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THI 1AV II HERA LD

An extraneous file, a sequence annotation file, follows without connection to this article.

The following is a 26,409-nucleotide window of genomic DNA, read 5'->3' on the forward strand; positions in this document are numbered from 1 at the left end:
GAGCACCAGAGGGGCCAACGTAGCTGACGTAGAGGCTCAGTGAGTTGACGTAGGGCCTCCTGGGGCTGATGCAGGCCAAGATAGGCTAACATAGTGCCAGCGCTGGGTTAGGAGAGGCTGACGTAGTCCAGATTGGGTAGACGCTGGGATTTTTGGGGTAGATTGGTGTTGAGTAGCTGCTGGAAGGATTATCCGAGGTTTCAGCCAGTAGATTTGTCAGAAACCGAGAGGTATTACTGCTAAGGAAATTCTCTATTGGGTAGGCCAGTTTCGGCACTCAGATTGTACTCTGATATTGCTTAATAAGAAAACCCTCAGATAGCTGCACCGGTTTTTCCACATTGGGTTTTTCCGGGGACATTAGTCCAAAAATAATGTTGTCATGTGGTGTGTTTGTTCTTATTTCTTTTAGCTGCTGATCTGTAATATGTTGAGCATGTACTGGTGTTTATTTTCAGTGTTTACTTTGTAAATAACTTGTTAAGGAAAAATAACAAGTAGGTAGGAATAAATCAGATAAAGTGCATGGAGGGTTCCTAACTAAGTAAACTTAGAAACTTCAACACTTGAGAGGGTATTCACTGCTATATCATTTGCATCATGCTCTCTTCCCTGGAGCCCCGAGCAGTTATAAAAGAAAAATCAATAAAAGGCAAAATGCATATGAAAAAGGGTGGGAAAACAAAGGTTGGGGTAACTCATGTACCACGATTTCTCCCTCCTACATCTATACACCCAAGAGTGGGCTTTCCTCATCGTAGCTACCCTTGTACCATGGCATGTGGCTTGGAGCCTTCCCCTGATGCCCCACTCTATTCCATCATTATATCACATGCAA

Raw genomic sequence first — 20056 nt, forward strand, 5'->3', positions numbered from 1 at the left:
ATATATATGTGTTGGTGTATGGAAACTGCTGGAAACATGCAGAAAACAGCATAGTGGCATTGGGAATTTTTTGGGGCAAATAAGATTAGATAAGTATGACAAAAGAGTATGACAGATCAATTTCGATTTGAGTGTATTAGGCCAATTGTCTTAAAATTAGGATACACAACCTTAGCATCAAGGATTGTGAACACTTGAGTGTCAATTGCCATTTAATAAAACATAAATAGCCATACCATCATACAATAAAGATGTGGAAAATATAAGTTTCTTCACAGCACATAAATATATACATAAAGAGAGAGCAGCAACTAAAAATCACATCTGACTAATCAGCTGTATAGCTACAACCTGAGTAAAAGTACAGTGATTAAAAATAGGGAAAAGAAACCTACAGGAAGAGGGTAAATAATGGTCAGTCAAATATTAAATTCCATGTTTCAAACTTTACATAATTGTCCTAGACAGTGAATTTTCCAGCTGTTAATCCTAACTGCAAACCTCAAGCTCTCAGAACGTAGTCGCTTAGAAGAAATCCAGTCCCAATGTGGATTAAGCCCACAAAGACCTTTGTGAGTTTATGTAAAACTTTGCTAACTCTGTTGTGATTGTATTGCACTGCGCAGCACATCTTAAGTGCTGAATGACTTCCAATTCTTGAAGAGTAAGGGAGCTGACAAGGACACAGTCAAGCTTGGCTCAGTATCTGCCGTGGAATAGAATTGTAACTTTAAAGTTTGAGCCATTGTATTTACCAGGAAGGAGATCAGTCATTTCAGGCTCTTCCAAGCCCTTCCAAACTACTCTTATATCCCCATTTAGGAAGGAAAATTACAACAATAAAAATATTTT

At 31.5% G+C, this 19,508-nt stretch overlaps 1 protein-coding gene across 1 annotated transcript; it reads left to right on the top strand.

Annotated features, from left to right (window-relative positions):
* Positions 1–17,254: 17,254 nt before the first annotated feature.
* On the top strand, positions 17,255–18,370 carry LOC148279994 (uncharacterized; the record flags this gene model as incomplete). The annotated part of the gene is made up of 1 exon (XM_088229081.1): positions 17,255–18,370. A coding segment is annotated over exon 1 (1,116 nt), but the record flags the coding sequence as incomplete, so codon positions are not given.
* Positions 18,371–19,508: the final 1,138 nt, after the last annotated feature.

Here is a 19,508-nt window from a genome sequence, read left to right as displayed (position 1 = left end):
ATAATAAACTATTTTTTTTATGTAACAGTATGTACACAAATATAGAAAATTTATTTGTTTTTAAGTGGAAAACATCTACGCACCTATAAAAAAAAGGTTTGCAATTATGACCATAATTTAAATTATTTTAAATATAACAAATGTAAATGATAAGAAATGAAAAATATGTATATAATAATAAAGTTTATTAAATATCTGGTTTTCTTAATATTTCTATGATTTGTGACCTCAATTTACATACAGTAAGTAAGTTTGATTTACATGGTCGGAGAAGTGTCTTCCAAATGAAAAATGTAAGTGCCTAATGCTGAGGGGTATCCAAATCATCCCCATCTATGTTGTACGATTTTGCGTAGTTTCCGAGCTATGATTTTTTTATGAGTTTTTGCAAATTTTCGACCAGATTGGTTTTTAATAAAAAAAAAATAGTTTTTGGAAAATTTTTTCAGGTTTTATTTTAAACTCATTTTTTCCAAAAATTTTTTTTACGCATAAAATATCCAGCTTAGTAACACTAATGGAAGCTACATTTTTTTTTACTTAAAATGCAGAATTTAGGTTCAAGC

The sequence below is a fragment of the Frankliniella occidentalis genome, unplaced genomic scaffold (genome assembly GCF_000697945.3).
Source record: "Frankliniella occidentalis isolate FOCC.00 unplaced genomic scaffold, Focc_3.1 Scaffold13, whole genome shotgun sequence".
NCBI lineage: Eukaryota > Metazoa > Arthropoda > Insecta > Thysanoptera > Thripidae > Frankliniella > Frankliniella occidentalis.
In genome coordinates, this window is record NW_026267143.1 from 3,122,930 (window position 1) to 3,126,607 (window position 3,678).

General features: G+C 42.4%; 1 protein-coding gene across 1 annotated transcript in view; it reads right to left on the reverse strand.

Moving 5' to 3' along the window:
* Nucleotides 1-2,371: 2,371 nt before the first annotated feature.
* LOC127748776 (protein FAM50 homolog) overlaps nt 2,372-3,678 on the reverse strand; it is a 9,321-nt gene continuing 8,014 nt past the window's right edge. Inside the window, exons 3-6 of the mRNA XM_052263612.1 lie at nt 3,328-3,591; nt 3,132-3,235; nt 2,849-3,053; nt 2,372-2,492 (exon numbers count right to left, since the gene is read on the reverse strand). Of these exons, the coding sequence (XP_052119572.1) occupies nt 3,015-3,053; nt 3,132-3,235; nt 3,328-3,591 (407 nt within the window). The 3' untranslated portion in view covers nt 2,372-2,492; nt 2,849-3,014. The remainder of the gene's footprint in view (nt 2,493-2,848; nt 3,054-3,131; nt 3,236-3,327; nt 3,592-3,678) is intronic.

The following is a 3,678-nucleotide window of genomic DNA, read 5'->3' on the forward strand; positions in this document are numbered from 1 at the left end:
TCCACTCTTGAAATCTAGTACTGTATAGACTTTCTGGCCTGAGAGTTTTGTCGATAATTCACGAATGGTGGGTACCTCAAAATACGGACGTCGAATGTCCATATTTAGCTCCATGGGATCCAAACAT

o 4..fLAvR, CHOUAITEAU CoUNTY, MOTAN WEDNEED Y. JULY 1, 1908. 2. COINTRAGT ON IRRIGATIONI Full Text of the Irrigation Contract Re cently Made at Chinook Between the Ditch Owners and the Upper and Lower Milk River Water Users Association. These articles of agreement, made this 28th day of May, 190$, between the Fort Belknap Canal and Irriga tion company, organized and existing under the laws of the State of Monta na. and its several stockholders; the Paradise Valley Ditch and Irrigation company organized and existing un der the laws of the State of Montana, and its several stockholders; the Ex tensino Ditch company, organized and existing under the laws of the State of Montana, and 'its several stockholders; the New Harlem Irri gation company, organized and ex isting under the laws of the State of Montana, and its several stockhold ers: the Cook's Irrigation company, organized and existing under the laws of the State of Montana, and its sev eral stockholders; the Matheson Ditch company, organized and exist ing under the laws of the State of Montana, and its several stockhold ers; the West Fork Ditch company, or'ganized and existing under the laws of the State of Montana and its sev eral stockholders; and Sprinkles & An derson, a partnership owning and controlling what was formerly known as the Winter-Anderson Ditch, parties of the first part, their successors and assigns, and hereinafter designat ed as the ditch owners; and the Up per Milk River Water Users' Associ ation, and the Lower Milk River Wa ter Users' Association, both organ ized and existing under the laws of the State of Montana, their succes sors and assigns, parties of the sec ond part, and hereinafter designated as the Water Users' Association; and the United States of America and its assigns, aacting in their behalf by H. N. Savage, Supervising Engineer of the United States Reclamation Serv ice, thereunto duly authorized by the Secretary of-the Interior, party of the third part, subject to the approv al of the Director of the United States Reclamation Service. Witnesseth, Whereas, by a declar ation of the SuprmCoutr ee ation of the supreme court of the United States in the case of Winters vs. the Unitd States, (207 U. S., 564) the appropriators of water from the Milk river and its tributaries near Chinook and Harlem, Montana, have been deprived of valuable rights to use of water which has been benef: ciallyt applied by them iin goo-1 fa'th to an area of approximtely 25,000 acres, and Whereas, A bill is about to be in troduced in congress for an appropri ation of $300,000.00 to pay in their behalf portion of the acreage charge for obtaining a new water supply from the St. Mary river or elsewhere, for the passage of which the ditch owners and the Water Users' Asso ciations propose to use all reasonable and legitimte efforts, and the ditch owners affected are willing to convey their water rights and company dams, ditches, reservoirs and structures, to the purchasers of the new water sup ply, as represented by the Water.Us ers' Association; and Whereaas, Said water rights and compny dms, ditches, reservoirs, and structures have an estimated val ue of $12.50 per acre of the land Irri gated thereby, and, Whereas, The Reclamation Service contemplates the immediate construc tion of a canal system to irrigate the land in the Milk river valley below the proposed Dodson dam as a part of the St. Mary-Milk river project; and Whereas, The Reclamation Service must know definitely how much water from Milk river and its tributaries has been apliropriated above the Dod son dam, Therefore, It is hereby agreed: 1. That if such appropriation by congress and an adequate' supply of water be provided from the St. Mary river, or elsewhere, and arrange ments be made for the construction of the diversion canals for the St. Mary Milk rivre project, then each of the ditch owners will execute and dEliver, or secure the execution and delivery, of a sufficient conveyance of the present water rights, and compal'y dams, ditches, reservoirs, and struc tures, covering the said lands in Ihe Milk rivre valley susceptible of irri gation from said proposed canal sys tenL prior to the beginning of con struction bf irrigation works in the Milk river valley by the United States or on its behalf. In consideration of such conveyance, the several ditch owners shall receive a credit upon the water charges for water delivered to the lands under such ditches from the irrigation system of the United States amounting to $12.50 per acre for all lands under their said canals which have heretofore been irrigated and which are included in the project of the Reclamation Service, the credits to be apportioned to the stockholders of each ditch company in proportion to such ownership; provided, that if such appropriation be not made by congress, the said conveyance of wa ter rights, and company dams, ditch es, reservoirs and structures shall be perlfected in like manner, and credits to the same ektent shall be given and the Water Users' Associations hereby specifically agree that such credits shall be given, even if no appropria tion be made by congress. 2. That the ditch owners agree that their present appropriations and acleage heretofore irrigated are meas ured by the maximum capacity of their ditches, which are estimated as follows:' CANAL SFt. Belknap Canal and Irri gation Co... .. .. .. ..130 10.900 Winters Anderson Ditch Co. 12 440 Paradise Valley Ditch and Irrigation Co........... 19 1.400 New Harlem Irrigation Co. 74 7.820 Cook's Irrigation Co....... 50 2.700 .Maheson Ditch Co......... 28 1.715 West Fork Ditch Co... .... 13 800 f 25,175 And furthermore, the canal of the Indians on the Fort Belknap Indian Reservation has a capacity of 125 cu bic feet per scond, and both the wa ter appropriation and area irrigated of the Extension Ditch company are included under the above amount al lowed the Fort Belknap Canal and Ir rigation Co. 3. It is further stipulated and the ditch owners hereby specifically agree that any appropriation of water from the Milk river or its tributaries by the said ditch owners, or any of them, through the ditches above men tioned, in excess of the amount set out in tb. second article hereof, shall ber subsequent in right to the: appropria tions heretofore or hereafter made by the Reclamation Service for said pro ject. 4. That if the St.' Mary-Milk riv er project be completed, all water us ers under the project shall have equal priority of right in the use of water for the lands held by them, represent ed by' the stock of the Water Users' associations, and the charge per acre under the provisions of the Reclama tion Act shall be uniform throughout the system, except as to the credits herein agreed upon, provided, that any credits which wmay be made on the charges under the Reclamation act in pursuance of any plan of co-oper ation carried out by the United States shall not for the purpose of this contract be regarded as a vri tion from the uniform charge per acre agreed upon in this aarticle. In witness whereof, the parties hereto have set their hands and cor porate seals. Ex. President Dead Princeton, N. J., June 24.--Grover Cleveland, twice president of the Uni ted States, died at 8:40 this morning at his home in this quiet college town where he had lived since his retire ment as the nation's chief executive almost twelve years ago. When death came, which was sud den, there were in the death chamber on the second floor of the Cleveland re:idence Mrs. Cleveland; Dr. Joseph D. Bryant of Newt York, Mr. ClevE land's family physician and personal friend, Dr. George R. L.ckwnod, a'so of New York, and Dr. .John M. Cor nochan of Princeton. An official statement given cut and signed by the three physic'ans gave heart trouble, superinduced by stom-a ach and kidney ailments of long stand ing, as the cause of death. WHICH MAN' HAS RELATIVES "IN THE CONVENTION CITY? TRA4II FOR C flWfFh c+ 44 L ronnell in St. Louis Globe-Democrat. CAPRONI WILL BE HARD PROPOSITION If one didn't know that Stanley Ketchel is a game man, withcut a trace of fear in his heart, it might be imagined that Tony Caponi, who is to box with him July 4, at Grand Rap ids, would scare him half to death, says Eddie Smith, the Chicago sport ing writer. Tony's fighting face is about the most desperate looking frontispiece that any artist could conceive, even after the worst sort of a bad night. And worse than all, he has the prop er background, for Tony is one of the finest built athletes in the ring today. Yet ii repose Tony is about as mild a mnnered man as one could hope to find anywhere. He is gentle enough when not aroused, and from the stories told by his frineds he ;s domesticity itself when idle and there is no call of the wild to disturb him. Tony is a game fellow, like Ketch 1l, because if he wasn't he wouldn't think of accepting this match, which :o many spells certain defeat for the Italian. It looks as if Ketchel out classed the Caponi kind. But the Italian does not think co. He figures he has strength enough, coupled with a peculiar method of de fense, to thwart the Ketchel scheme of b::ttle. Th'at's just the way Tony felt about it every time he went abroad to tackle the wild man of Kewanne?, Bill Papke. He didn't fear the thunde of Papke a little bit, and several times narrowly missed doing business with the winning end. SECOND- PLACE FOR CHANLER SECOND PLACE FOR CHANDLER Denver, June 25.-Norman Mack of Buffalo arrived early today bringing with him a boom for Lieutentnt Gov. ernor Chanler of New York for the vice presidential nomination. "Cnoceding the nomination for first place to Bryan," he said, "1 think the vice presidency should go to New York state. Mr. Chanler has demon strated his popularity there and I am very sure his name would add strength to the ticket." "Would he be acceptable to Mr. Bryan?" was asked. Mr. Mack replied: "Of course Mr. Brayn is not attempting to dictate the choice of a running mate, but I do not mind telling you that in Lincoln yesterday I discussed Mr. Chanler with him, and sure that the selsction would not be displeasing." Mr. Mack was accompanied by his wife, who will remain here with him until after the convention. He is a member of the committee on arrange ments and immediately after getting his breakfast took off his coat and went to work with his colleagues. P. A. Keefer, butter maker at the Whitlash creamery, drove down Tues day with a load of butter for ship ment to various points There was, about 700 pounds in his load. This creamery running but a few weeks, in a country where it is like pulling teeth to get floks to milk, is rEceiv ing the cream from about 150 cows at this time, and turn out, on an aver age, 750 pounds of A No. 1 creamery butter weekly, which finds ready mark et in near-by*-towns. The patrons of the the creamery number about four teen.-Chester Signal. But Tony went once too often to the Papke well and got hi: in slash ing style. Now Tony has had a good rest, has taken on some weight and with his hands in excellent shape is going over to Grand Rapids to tackle the champion with a feeling akin to confidence. "I may not beat him, but he'll have the time of his life slipping it to me," is the way the swarthy fellow sizes it up. And with this feeling in his heart, Tony has gone to work in ear .nest fashion to fit himself for the mill. The Ketchel-Caponi battle is to b:e decided in a gigantic pavilion at Reed's lake, a beautiful resort just outside of Grand Rapids. This place is known outside of the state of Mich igan principally because of the excell ent rowing course it affords, many of the greatest oarsmen in the country having competed on its waters. It may mean, this battle on the great naional holiday, that an enter ing wedge will be inserted upder the Michigan lid, There was only one ex cuse for making the contest, that be ing the anxiety of the sporting people of Grand Rapds to see Ketchel in act ion. Though a native of the city, Stanley went away very early in life and be came a great athlete without cnce box ing in his own state. Now that he is a sure enough champion the Michi ganders are wild to see him, and an enormous house is predicted when he and Caponi shake hands for the fray. MR. CONRAD IS RECEPTIVE There has been so much said and written lately of the candidacy of the Hon. W. G. Conrad for the vice-pres idency that the following interview given recently by that gentleman to the Great Falls Tribune is of espec ial interest. Mr. Conrad had just re turned from Helena to Great Falls, and being asked regarding the politi cal situation in the state he express ed his conviction that Wm. J. Bryan would be nominated on the first bal lot for president. Regarding the ac tion of this state he said he hoped the state convention at Bozeman would in struct for Mr. Bryan and he believed it would. He had nothing to add to his previous statement regarding the talk abuot his candidacy for the sec ond place. He was not giving himself any worry about the matter. While Teton and Park counties had taken of ficial action at their conventions re garding his nomination on the ticket at Denver it was not done at his re quest or even with his knowledge. He appreciated the compliment intend d but was satisfied to let matters take rtheir own course and was not seek ing the endorsements at the hands of either county or state convention-. He was satisfied that if the conven tion at Denver in its wisdom looked to Montana for a candidate for sec ond place he would have the support of any delegation likely to be sent from this state in which he had lived so long, and helped as far as his a bility went to develope and build up, but he was not giving the matter any great thought or concern. He hoped to- see a ticket nominated at Denver that would be elected, and felt fully confident that this hope would b' real ized. WOR.HIP OF OO1DE#TW Republican Organization is Down on Its Knees. Well Known Writer Analyzes the Platform Recently Adopted. Position so Plain OldElephant Emblm Should be Changed. By Willis J. Abbott. el Cllicago, June 27, 1908.-In a letter It froni Europe the Hon. Perry Belmont, r who has made a magnificient fight for b a law compelling the publication of h contributions to political committees, C ofiers that as an emblem of the re- "v publican party the elephant should te i dethroned and the golden calf exalted. 11 Mr. Belmont's position seems to be p well taken. The republican conven tion did nothing but worship the Gol- s den calf during the four days of its a continuance. Its nominations were 11 made with an eye single to money and t to a big campaign fund. No poor mani s had a look-in. It took Taft, partly be S cause the president wanted him, main- e ly because he stands close to Wall St., c to the Guggnheeim Smelter trust and j to the / public service corporations t throughout the nation. It voted down the proposition to make a valuation .. of the physical properties of railroads,I not because that proposition was wrong, not because it was menacing, not because it stood for anything that I has not been done in other countries, but simply because the railroads did not want it adopted, and the railroads arel apt to contribute quite lavishly to a campaign fund. The plank will ap pear in the democratic platform with out a doubt. Pursuing its worship of the gold e en calf, the republican convention vot ed down the proposition for full pub licity before election of all campaign cortributions. This was a perfectly natural action on the part of a body of delegates representing a party which believes that the brute force of y money always carry elections. How cotld the worshippers of the golden e calf publish in advance of the Novem bed. elections the true and complete e list of the contributions to their cam paIgn fund? When Mr. Roosevelt was enjoying $246,000.00 of a campaign e funtd raised by E. H. Harriman--that mcst undesireable citizen-he denounc ed as most unqualifiedly false the y statement of Judge Parker that taint ed money had been contributed to his x campaign fund. What would have Is be n the effect upon Mr. Roosevelt's denunciation of Parker had the demo n cracy been able to turn to official re ie cords and show where the Harriman $246.000 came from? It is no wonder that the Roosevelt convention with great enthusiasm voted down the miasure which would make their cam paign .'orruptionists tell exactly where they got it. Bitt that plank will ap pear in the democratic platform. 0 Again, the plank providing for the electioi' of senators by the direct d vote of the people. This too has a se marked effect upon the campaign s' chest of a party. Remember that the W seliator of today too often is one who o buys his seat. The republican party fopr example in Colorado was never so prosperous as when Guggenheim of th ' Smelter trust, was a candidate for - sehator. He couldn't talk, but his money did. In many states the re in publican organization is financed by the millionaires who want to sit in - the senate. None could be elected if le they had to appeal to the body of the .n people. And so the machine politic 'd ans who seem to dominate the repub to liran party killed the proposition for the delection of senators by direct C- vote in the happy expectation of fi -If nancial favors yet to come from mil le lionarire aspirants to the senate. This too is an issue which democra-'y will e meet in its platform. et The defeat of these three propos - - tions, not merley in the Chicago con e vention, but their singular unpopular Sity among republican managers justi k fies Mr. Belmont's suggestion that we substitute the golden calf for the IDIAMOND RING COUPON GOOD FOR ONE VOTE In thi HAVRE HERALD Voting Contest. Not Good Unless Voted Before July 15, 1908. ;! ao •HYL -!oo,ý, elephant as the republican emblem. It was the golden calf that the child ren of Isreal bowed down in idolatry and the disaster that followed has been a matter of legend if not of history during the whole period of Christian history. The republicans were never so prostrate before that emblem of plutocrcy as today and the disaster which is impending to them is apparent to all observers of political condiitons. It is rather amusing to read the serious discussions in the newspapers as to twho is to be temporary chair man or temporary secretary of this or that convention, and to consider the serious effect that might result if some solmen statesman should deliv eru a "keynote speech" and swing the convention the wrong way. We have just been through that in the case of the Republican national convention, and a few wearied souls listened to Julius Caesar Burrows delivering a keynote speech, the key of which had nothing to do with the lock which was finally turned. You can challenge all these wise men, who think that the temporary chairman, or the temporary secretary or th sergeant-at-arms is of any importance to the final outcome of the convention. Speeches have swung a convention. One did in 1896, but it was not the speech of a tempo rary chairman. The real business is done in the committee on credentials and the committee on resolutions, and for that at Denver watch out. Both will be dominated by the friends of the certain nominee. HURRAH FOR THE FOURTH Elsewhere in this issue of the Her ald is printed the program for the cel ebration to be held in this city next Saturday-the Fourth of July. The program is one with something for every one, great and small, and it is hoped by the people of Havre who are arranging the entertainment that many of the residents of North Mon tana will avail themselves of Havre's invitation and come to this city on that date and hell) celebrate in true patriotic style. The morning will be welcomed by the firing of the national salute at sunrise, and then at 10 o'clock the baseball game will be called. There will probably be four teams here to compete for the prize, viz: Fort As sinniboine, Harlem, the Havre City team and the G. N. Shop team. There will be some good ball played. To add the proper martial spirit to the occasion the City band will fur nish music during the day and will al so lead the big parade. After dinner there will be a short program of vocaland instrumental mu sic by Havre's artists, followed by an oration by Rev. L. J. Christler. These exercises will be held at the West Side school house and will be in the open air. At 3 o'clock the sports will be start 'ed, and, the large number of the e vents and the substantial prizes offer ed guarantee a most interesting after non's s.prot. In the evening a grand display of fireworks will be turned loose and the day's ceelbration will be closed by two Sgrand balls given undef the auspices of the Uniform Rank of the K. cf K. One at the Opera House and the other at the Hotel Havre ball room. (Come to Havre and let u. enter tain you.